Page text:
“The history of Graeco-Roman Christianity resolves itself largely into a criticism of that undertaking [i.e. the Roman ‘effort to create a world which should be safe for civilization’) and of the ideas upon which it rested; viz. that it was possible to attain a goal of permanent security, peace and freedom through political action, especially through submission to the ‘virtue and fortune’ of a political leader. This notion the Christians denounced with uniform vigour and consistency. To them the state, so far from being the supreme instrument of human emancipation and perfectibility, was a straight-jacket to be justified at best as ‘a remedy for sin’. To think of it otherwise they considered the grossest of superstitions.
“The Christians traced this superstition to the acceptance of a defective logic, the logic of classical ‘naturalism’, to which they ascribed the characteristic vitia of the classical world. In this connexion it is important to notice that their revolt was not from nature; it was from the picture of nature constructed by classical scientia, together with its implications for practical life. And what they demanded was a radical revision of first principles as the presupposition to an adequate cosmology and anthropology. The basis for such a revision they held to lie in the logos of Christ, conceived as a revelation, not of ‘new’ truth, but of truth which was as old as the hills, and as everlasting. This they accepted as an answer to the promise of illumination and power extended to mankind and, thus, the basis of a new physics, a new ethic and, above all, a new logic, the logic of human progress. In Christ, therefore, they claimed to possess a principle of understanding superior to anything existing in the classical world. By this claim they were prepared to stand or fall.”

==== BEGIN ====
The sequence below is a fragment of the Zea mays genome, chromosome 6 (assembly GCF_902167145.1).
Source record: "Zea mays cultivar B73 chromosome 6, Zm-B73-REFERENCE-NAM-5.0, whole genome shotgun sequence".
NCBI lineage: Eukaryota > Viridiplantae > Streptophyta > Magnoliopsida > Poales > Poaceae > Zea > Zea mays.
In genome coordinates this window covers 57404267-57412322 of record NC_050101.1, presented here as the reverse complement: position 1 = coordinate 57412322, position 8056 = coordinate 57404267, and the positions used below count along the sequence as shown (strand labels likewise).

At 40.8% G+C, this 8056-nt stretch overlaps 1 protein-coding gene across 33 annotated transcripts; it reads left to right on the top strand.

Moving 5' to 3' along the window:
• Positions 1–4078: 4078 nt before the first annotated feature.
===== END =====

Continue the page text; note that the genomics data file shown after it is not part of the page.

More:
Charles Norris Cochrane, Christianity and Classical Culture (Oxford: Oxford University Press, 1940), p. vi.